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Malinga’s individuality deserves your appreciation

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By Shanaka Amarasinghe | March 2, 2014

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Lasith Malinga recently became the fastest Sri Lankan bowler to reach 250 ODI wickets. © AFP

Against Pakistan in the Asia Cup opener he roared back to form with a game-changing five-wicket haul, and underscored his worth as one of the few match-winners in the Sri Lankan side. As a nation, everyone loves him again, but only until he chooses to stand up for himself. Perhaps our ire at his ability to do so comes from our inescapable inability to have the courage to do the same. We need to be inspired by Lasith Malinga.

Sri Lankans have held him to a higher standard than they hold their politicians, who have some sense of fiduciary duty towards us and hold public trust, but we are not nearly so angry at some political shenanigans as we are when Malinga doesn’t bowl well.

Malinga’s recent performance against Pakistan was a giant ‘up yours’ to the many who had written him off, and despite the whingeing and moaning, all of Sri Lanka is ready to embrace the 30-year-old now, in typically fickle fashion.

Malinga is proud and untameable. He will respect those who respect him, and will not give a damn about those that don’t — whoever they may be. And, honestly, I love that about him.

More than any bowler since Muttiah Muralitharan, Malinga has won matches for Sri Lanka single-handedly. He may not be the debonair ambassador off the field, but on the field he has been our most valuable bowler since Muralitharan’s high profile retirement. With them both bowling in tandem, we were almost unstoppable. It is unfortunate though that despite this, the Sri Lankan public were so quick to turn their backs on Malinga.

The real villains of the Malinga piece are SLC. In Malinga’s opinion, they treated him with a lack of respect. At one point, ridiculously, there was even talk that the administrators had asked him to cut his hair and remove his piercings.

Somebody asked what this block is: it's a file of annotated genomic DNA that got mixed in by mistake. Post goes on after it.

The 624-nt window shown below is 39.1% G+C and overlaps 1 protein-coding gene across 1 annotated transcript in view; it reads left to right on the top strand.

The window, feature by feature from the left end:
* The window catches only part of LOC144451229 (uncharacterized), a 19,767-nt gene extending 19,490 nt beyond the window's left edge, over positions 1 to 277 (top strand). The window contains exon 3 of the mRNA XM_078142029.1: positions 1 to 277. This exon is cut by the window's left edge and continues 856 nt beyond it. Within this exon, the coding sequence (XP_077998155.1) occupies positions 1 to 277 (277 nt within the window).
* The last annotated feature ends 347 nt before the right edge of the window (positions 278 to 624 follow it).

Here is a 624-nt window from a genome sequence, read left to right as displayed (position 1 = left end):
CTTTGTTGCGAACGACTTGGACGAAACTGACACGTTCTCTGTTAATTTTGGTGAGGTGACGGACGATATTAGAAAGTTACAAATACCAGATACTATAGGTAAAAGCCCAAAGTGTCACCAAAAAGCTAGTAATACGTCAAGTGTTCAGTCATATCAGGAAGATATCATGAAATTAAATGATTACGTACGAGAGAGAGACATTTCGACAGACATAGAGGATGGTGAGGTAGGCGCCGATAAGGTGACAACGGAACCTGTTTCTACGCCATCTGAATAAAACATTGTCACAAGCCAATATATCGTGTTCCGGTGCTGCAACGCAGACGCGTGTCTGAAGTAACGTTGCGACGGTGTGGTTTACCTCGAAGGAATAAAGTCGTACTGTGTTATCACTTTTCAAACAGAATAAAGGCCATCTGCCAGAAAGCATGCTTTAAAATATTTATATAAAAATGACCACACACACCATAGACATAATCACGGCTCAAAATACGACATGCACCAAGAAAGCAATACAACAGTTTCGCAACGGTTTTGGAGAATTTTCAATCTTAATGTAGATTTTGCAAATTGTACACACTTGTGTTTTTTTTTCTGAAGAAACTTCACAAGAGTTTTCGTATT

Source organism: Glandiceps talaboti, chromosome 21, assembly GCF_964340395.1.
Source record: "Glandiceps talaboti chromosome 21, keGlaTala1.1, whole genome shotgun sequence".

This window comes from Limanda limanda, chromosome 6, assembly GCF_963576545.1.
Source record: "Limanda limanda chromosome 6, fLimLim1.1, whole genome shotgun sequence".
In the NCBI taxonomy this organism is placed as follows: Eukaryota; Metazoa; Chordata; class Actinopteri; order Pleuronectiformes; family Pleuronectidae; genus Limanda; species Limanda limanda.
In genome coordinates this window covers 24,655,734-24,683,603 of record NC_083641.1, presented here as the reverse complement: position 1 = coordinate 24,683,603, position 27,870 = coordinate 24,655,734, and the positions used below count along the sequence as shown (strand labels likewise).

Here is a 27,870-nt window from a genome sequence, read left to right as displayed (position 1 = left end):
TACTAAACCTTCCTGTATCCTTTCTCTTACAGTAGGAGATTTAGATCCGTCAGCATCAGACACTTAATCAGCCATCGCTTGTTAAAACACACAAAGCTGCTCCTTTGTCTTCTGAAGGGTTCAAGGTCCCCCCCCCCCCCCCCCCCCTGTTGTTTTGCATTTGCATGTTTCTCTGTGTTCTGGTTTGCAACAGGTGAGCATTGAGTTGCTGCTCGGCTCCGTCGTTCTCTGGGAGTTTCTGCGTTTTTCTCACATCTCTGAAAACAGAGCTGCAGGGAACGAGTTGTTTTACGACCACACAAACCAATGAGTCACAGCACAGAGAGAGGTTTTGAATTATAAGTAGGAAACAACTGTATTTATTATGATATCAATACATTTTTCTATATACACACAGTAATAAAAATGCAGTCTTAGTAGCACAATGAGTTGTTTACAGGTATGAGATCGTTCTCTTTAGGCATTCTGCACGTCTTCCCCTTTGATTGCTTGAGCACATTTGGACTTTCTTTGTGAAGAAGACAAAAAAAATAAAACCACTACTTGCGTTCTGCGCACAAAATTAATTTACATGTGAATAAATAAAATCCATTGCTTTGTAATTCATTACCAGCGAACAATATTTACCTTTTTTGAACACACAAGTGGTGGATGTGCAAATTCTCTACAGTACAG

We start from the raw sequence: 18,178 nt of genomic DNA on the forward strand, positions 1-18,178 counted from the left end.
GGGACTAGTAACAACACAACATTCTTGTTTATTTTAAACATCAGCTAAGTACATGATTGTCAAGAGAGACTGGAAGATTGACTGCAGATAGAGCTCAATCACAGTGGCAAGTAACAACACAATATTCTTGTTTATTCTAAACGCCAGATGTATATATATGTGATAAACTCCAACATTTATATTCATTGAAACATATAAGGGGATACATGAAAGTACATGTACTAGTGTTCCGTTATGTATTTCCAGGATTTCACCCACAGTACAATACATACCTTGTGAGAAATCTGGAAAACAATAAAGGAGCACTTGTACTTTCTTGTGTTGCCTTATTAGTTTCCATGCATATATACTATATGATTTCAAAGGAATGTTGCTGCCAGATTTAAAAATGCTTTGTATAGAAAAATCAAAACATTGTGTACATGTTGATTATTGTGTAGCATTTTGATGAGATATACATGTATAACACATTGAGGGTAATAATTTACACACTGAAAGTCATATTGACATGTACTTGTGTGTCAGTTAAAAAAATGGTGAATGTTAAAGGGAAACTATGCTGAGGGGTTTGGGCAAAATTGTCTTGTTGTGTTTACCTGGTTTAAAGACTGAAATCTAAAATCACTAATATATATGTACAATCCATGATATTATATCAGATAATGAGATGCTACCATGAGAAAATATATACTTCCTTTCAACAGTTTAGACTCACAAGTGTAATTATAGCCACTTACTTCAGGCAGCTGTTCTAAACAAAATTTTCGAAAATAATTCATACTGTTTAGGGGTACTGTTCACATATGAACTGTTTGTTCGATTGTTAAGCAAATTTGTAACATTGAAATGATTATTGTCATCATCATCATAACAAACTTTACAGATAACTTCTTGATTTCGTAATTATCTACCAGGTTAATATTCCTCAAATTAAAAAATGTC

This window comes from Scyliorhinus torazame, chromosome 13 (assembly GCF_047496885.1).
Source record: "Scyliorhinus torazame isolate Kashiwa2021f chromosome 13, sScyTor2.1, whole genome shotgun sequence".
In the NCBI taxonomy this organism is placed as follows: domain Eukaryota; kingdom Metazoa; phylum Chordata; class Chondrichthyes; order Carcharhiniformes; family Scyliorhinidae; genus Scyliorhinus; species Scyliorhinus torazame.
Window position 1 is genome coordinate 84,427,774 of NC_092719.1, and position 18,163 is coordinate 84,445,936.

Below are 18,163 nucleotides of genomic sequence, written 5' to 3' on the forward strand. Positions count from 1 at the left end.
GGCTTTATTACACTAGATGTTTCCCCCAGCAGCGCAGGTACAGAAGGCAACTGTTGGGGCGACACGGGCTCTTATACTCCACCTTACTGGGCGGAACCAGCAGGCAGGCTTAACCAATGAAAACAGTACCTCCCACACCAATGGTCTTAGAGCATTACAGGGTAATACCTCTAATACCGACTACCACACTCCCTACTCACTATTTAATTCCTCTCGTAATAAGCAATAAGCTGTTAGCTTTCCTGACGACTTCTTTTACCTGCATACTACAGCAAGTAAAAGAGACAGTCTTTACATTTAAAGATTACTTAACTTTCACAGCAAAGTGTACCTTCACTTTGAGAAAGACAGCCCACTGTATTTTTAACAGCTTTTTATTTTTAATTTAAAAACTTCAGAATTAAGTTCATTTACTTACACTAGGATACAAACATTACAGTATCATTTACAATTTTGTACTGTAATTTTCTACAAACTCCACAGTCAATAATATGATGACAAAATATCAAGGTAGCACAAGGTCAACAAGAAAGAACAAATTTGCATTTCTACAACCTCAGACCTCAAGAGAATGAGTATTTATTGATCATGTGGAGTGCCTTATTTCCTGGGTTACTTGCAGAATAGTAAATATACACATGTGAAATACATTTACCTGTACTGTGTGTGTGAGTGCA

Malinga understands that he is a prized athlete deserving of much more. He needs to be treated with dignity, or else he will go where he is more appreciated and respected, where he can earn more and with fewer headaches. Like the IPL.

At whatever level of competition, sportspeople want peace of mind and to be paid on time. It’s not really asking for much. SLC has not done that, and the reason players have stuck around and taken such treatment is because they didn’t really have an alternative.

None of our other players are superstars in the Malinga sense. Even Kumar Sangakkara is not as valuable to an IPL franchise as Malinga is. So when SLC treated him with scant respect, Malinga had options. He exercised them, just like you or I would if we didn’t see eye-to-eye with our employer.

Malinga can hardly be expected to deliver in every match, and unfortunately, we expect him to. That’s unfair on the player, and it is not a reasonable expectation. It’s also not fair that he has let himself down by passing up on his fitness regime, and becoming half the bowler he was, but he appears to have realised his mistake. It’s not his fault that his mediocre is better than everybody else’s best.

Shanaka Amarasinghe is a lawyer by profession and the host of the sports talkshow ‘The Score’ on the Sri Lankan radio station YES FM.

© Island Cricket

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